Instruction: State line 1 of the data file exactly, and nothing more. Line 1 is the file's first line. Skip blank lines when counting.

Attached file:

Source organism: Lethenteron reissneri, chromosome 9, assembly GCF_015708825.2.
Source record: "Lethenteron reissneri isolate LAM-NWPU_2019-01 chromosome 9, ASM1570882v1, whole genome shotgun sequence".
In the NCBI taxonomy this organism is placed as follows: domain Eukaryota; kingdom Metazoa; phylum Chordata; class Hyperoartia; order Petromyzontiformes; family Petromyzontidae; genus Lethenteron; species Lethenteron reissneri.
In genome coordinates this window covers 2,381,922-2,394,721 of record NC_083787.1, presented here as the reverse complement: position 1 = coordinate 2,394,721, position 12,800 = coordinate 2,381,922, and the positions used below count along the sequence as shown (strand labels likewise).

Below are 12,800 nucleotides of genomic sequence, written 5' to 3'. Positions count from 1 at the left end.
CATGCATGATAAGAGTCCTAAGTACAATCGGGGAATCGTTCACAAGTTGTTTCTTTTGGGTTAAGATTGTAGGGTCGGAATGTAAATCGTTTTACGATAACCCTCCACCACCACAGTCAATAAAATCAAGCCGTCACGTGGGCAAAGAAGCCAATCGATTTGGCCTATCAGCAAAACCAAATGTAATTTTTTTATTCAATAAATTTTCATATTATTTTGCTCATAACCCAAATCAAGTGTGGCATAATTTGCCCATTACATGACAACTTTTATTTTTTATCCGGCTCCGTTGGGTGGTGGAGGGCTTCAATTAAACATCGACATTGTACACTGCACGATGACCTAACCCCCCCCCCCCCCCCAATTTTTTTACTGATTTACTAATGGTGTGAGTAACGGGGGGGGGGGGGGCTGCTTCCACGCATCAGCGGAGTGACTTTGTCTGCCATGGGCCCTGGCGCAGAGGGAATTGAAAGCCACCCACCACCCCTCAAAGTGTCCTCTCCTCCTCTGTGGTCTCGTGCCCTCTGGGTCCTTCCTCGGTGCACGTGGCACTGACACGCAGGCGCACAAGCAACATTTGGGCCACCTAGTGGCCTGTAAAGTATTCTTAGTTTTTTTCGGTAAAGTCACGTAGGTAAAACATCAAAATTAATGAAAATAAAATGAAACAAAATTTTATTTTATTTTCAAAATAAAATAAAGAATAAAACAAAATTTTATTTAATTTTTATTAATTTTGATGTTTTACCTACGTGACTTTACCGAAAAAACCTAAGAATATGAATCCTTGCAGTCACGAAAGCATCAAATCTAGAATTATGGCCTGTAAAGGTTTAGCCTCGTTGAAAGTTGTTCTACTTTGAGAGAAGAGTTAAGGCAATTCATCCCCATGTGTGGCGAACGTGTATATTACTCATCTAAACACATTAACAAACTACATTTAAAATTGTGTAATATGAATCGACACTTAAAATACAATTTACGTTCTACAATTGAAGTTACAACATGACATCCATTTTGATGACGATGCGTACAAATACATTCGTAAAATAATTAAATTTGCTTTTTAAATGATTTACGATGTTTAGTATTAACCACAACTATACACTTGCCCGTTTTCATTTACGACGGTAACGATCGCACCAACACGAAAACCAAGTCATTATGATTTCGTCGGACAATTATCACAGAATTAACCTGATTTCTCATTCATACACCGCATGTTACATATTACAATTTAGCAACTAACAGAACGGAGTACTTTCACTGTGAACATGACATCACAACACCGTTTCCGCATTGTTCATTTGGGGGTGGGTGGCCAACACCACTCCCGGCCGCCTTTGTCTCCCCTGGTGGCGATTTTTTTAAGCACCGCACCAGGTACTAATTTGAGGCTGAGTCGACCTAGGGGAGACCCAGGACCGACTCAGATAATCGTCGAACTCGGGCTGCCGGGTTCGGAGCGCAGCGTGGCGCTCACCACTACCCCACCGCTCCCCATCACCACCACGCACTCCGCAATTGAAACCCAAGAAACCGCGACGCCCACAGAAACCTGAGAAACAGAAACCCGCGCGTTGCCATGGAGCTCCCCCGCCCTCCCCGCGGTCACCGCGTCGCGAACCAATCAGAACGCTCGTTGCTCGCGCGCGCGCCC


Source organism: Lethenteron reissneri, chromosome 9, assembly GCF_015708825.2.